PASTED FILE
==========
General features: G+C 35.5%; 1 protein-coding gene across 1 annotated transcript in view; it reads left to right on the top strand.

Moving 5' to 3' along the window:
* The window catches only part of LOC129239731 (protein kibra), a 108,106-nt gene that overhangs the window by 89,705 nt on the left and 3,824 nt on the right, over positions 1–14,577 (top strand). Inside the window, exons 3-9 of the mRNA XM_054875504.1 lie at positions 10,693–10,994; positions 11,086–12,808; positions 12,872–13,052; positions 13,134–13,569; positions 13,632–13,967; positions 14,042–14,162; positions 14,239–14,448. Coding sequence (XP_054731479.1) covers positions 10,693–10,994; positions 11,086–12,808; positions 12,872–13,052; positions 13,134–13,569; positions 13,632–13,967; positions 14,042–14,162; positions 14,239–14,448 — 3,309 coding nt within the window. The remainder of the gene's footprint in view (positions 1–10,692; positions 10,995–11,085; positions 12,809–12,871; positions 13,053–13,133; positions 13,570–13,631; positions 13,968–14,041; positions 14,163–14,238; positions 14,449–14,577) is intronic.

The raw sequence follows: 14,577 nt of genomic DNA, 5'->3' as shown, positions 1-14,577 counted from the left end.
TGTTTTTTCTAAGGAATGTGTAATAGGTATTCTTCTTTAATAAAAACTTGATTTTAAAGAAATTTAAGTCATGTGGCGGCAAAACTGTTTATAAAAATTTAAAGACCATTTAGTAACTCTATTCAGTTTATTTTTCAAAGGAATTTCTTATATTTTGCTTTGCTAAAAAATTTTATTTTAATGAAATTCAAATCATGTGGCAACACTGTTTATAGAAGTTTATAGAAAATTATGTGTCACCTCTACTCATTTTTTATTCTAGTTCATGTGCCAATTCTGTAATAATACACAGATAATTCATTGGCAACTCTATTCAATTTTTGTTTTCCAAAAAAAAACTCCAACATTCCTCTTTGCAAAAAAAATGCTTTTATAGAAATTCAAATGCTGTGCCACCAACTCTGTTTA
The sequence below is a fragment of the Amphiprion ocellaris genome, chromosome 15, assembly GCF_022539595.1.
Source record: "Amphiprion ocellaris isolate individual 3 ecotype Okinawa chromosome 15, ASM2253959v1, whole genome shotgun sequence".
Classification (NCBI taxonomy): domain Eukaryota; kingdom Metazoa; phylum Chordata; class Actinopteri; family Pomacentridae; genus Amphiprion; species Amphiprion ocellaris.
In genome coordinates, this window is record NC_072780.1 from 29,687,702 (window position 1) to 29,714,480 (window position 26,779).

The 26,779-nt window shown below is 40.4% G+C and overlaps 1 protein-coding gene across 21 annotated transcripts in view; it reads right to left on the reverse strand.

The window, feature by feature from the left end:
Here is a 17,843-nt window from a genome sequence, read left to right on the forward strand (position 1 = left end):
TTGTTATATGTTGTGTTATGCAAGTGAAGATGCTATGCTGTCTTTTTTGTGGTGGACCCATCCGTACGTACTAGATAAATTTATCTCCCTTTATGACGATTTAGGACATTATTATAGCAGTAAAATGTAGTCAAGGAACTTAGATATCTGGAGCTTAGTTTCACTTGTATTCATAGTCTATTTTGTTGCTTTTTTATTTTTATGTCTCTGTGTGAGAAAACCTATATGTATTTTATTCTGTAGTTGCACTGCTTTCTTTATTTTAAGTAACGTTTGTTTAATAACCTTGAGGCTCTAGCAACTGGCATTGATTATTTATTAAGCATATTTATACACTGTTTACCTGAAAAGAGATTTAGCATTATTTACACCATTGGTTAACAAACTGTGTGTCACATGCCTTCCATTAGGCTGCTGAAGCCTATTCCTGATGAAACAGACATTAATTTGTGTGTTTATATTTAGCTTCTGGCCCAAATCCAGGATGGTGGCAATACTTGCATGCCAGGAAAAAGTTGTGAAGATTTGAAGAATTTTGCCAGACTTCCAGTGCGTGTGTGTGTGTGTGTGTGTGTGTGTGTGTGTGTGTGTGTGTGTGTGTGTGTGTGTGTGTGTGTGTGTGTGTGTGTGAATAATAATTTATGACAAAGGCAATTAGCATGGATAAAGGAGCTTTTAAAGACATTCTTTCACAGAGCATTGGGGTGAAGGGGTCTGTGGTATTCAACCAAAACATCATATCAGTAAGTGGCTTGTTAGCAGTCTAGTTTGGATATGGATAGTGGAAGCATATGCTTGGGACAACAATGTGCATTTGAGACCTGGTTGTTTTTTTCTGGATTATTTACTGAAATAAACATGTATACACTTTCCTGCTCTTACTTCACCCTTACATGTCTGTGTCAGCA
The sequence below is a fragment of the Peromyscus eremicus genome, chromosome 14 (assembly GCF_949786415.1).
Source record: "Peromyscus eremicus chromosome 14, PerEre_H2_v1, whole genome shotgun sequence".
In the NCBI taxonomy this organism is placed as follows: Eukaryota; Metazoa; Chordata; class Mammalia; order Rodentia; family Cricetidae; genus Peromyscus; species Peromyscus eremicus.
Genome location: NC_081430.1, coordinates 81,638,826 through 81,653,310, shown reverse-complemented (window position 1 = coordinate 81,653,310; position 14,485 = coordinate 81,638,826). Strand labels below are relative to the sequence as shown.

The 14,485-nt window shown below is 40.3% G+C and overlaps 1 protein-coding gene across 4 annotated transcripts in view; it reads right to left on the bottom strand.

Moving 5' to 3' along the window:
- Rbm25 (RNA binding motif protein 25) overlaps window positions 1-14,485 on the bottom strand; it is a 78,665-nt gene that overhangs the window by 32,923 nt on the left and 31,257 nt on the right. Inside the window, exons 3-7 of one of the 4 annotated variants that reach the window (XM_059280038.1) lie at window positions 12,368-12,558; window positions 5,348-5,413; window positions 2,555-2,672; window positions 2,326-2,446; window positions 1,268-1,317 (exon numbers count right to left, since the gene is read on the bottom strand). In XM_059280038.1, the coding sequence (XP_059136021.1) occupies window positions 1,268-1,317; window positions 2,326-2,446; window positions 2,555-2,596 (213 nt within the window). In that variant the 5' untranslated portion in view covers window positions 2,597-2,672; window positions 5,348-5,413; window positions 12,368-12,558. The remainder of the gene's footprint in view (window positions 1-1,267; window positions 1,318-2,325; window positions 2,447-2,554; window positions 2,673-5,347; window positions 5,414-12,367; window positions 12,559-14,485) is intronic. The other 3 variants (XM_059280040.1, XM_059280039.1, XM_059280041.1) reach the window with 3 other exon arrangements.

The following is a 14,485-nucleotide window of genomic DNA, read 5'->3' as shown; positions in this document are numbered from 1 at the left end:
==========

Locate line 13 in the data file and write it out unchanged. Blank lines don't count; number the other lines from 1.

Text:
TTGTTATATGTTGTGTTATGCAAGTGAAGATGCTATGCTGTCTTTTTTGTGGTGGACCCATCCGTACGTACTAGATAAATTTATCTCCCTTTATGACGATTTAGGACATTATTATAGCAGTAAAATGTAGTCAAGGAACTTAGATATCTGGAGCTTAGTTTCACTTGTATTCATAGTCTATTTTGTTGCTTTTTTATTTTTATGTCTCTGTGTGAGAAAACCTATATGTATTTTATTCTGTAGTTGCACTGCTTTCTTTATTTTAAGTAACGTTTGTTTAATAACCTTGAGGCTCTAGCAACTGGCATTGATTATTTATTAAGCATATTTATACACTGTTTACCTGAAAAGAGATTTAGCATTATTTACACCATTGGTTAACAAACTGTGTGTCACATGCCTTCCATTAGGCTGCTGAAGCCTATTCCTGATGAAACAGACATTAATTTGTGTGTTTATATTTAGCTTCTGGCCCAAATCCAGGATGGTGGCAATACTTGCATGCCAGGAAAAAGTTGTGAAGATTTGAAGAATTTTGCCAGACTTCCAGTGCGTGTGTGTGTGTGTGTGTGTGTGTGTGTGTGTGTGTGTGTGTGTGTGTGTGTGTGTGTGTGTGTGTGTGTGTGTGTGAATAATAATTTATGACAAAGGCAATTAGCATGGATAAAGGAGCTTTTAAAGACATTCTTTCACAGAGCATTGGGGTGAAGGGGTCTGTGGTATTCAACCAAAACATCATATCAGTAAGTGGCTTGTTAGCAGTCTAGTTTGGATATGGATAGTGGAAGCATATGCTTGGGACAACAATGTGCATTTGAGACCTGGTTGTTTTTTTCTGGATTATTTACTGAAATAAACATGTATACACTTTCCTGCTCTTACTTCACCCTTACATGTCTGTGTCAGCA